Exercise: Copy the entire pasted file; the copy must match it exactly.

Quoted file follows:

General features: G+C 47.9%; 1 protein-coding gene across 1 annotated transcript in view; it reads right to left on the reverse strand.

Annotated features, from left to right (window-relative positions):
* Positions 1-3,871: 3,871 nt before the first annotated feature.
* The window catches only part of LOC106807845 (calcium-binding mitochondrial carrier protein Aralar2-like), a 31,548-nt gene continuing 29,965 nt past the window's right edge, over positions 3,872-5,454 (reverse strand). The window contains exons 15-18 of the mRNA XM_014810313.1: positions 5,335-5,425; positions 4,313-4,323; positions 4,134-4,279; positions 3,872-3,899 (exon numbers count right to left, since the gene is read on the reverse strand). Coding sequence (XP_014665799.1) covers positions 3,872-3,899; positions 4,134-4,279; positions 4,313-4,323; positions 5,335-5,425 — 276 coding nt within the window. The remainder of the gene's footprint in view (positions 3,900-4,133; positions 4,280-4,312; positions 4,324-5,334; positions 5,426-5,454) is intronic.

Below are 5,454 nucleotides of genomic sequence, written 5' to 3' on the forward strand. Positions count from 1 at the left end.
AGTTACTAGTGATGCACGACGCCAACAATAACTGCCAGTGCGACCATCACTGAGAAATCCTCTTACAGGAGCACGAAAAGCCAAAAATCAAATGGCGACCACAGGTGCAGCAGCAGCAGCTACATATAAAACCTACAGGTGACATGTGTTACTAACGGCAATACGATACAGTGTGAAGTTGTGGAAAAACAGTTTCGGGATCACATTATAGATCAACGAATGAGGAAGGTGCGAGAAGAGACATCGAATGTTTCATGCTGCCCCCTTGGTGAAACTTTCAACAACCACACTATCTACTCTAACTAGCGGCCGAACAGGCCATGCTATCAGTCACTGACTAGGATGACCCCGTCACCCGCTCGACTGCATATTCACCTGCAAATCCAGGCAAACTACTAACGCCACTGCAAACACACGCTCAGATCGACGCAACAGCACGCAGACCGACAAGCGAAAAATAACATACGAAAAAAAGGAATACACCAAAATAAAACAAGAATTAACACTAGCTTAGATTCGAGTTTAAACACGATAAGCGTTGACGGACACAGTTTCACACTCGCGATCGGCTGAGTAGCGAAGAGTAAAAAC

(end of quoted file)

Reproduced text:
General features: G+C 47.9%; 1 protein-coding gene across 1 annotated transcript in view; it reads right to left on the reverse strand.

Annotated features, from left to right (window-relative positions):
* Positions 1-3,871: 3,871 nt before the first annotated feature.
* The window catches only part of LOC106807845 (calcium-binding mitochondrial carrier protein Aralar2-like), a 31,548-nt gene continuing 29,965 nt past the window's right edge, over positions 3,872-5,454 (reverse strand). The window contains exons 15-18 of the mRNA XM_014810313.1: positions 5,335-5,425; positions 4,313-4,323; positions 4,134-4,279; positions 3,872-3,899 (exon numbers count right to left, since the gene is read on the reverse strand). Coding sequence (XP_014665799.1) covers positions 3,872-3,899; positions 4,134-4,279; positions 4,313-4,323; positions 5,335-5,425 — 276 coding nt within the window. The remainder of the gene's footprint in view (positions 3,900-4,133; positions 4,280-4,312; positions 4,324-5,334; positions 5,426-5,454) is intronic.

Below are 5,454 nucleotides of genomic sequence, written 5' to 3' on the forward strand. Positions count from 1 at the left end.
AGTTACTAGTGATGCACGACGCCAACAATAACTGCCAGTGCGACCATCACTGAGAAATCCTCTTACAGGAGCACGAAAAGCCAAAAATCAAATGGCGACCACAGGTGCAGCAGCAGCAGCTACATATAAAACCTACAGGTGACATGTGTTACTAACGGCAATACGATACAGTGTGAAGTTGTGGAAAAACAGTTTCGGGATCACATTATAGATCAACGAATGAGGAAGGTGCGAGAAGAGACATCGAATGTTTCATGCTGCCCCCTTGGTGAAACTTTCAACAACCACACTATCTACTCTAACTAGCGGCCGAACAGGCCATGCTATCAGTCACTGACTAGGATGACCCCGTCACCCGCTCGACTGCATATTCACCTGCAAATCCAGGCAAACTACTAACGCCACTGCAAACACACGCTCAGATCGACGCAACAGCACGCAGACCGACAAGCGAAAAATAACATACGAAAAAAAGGAATACACCAAAATAAAACAAGAATTAACACTAGCTTAGATTCGAGTTTAAACACGATAAGCGTTGACGGACACAGTTTCACACTCGCGATCGGCTGAGTAGCGAAGAGTAAAAAC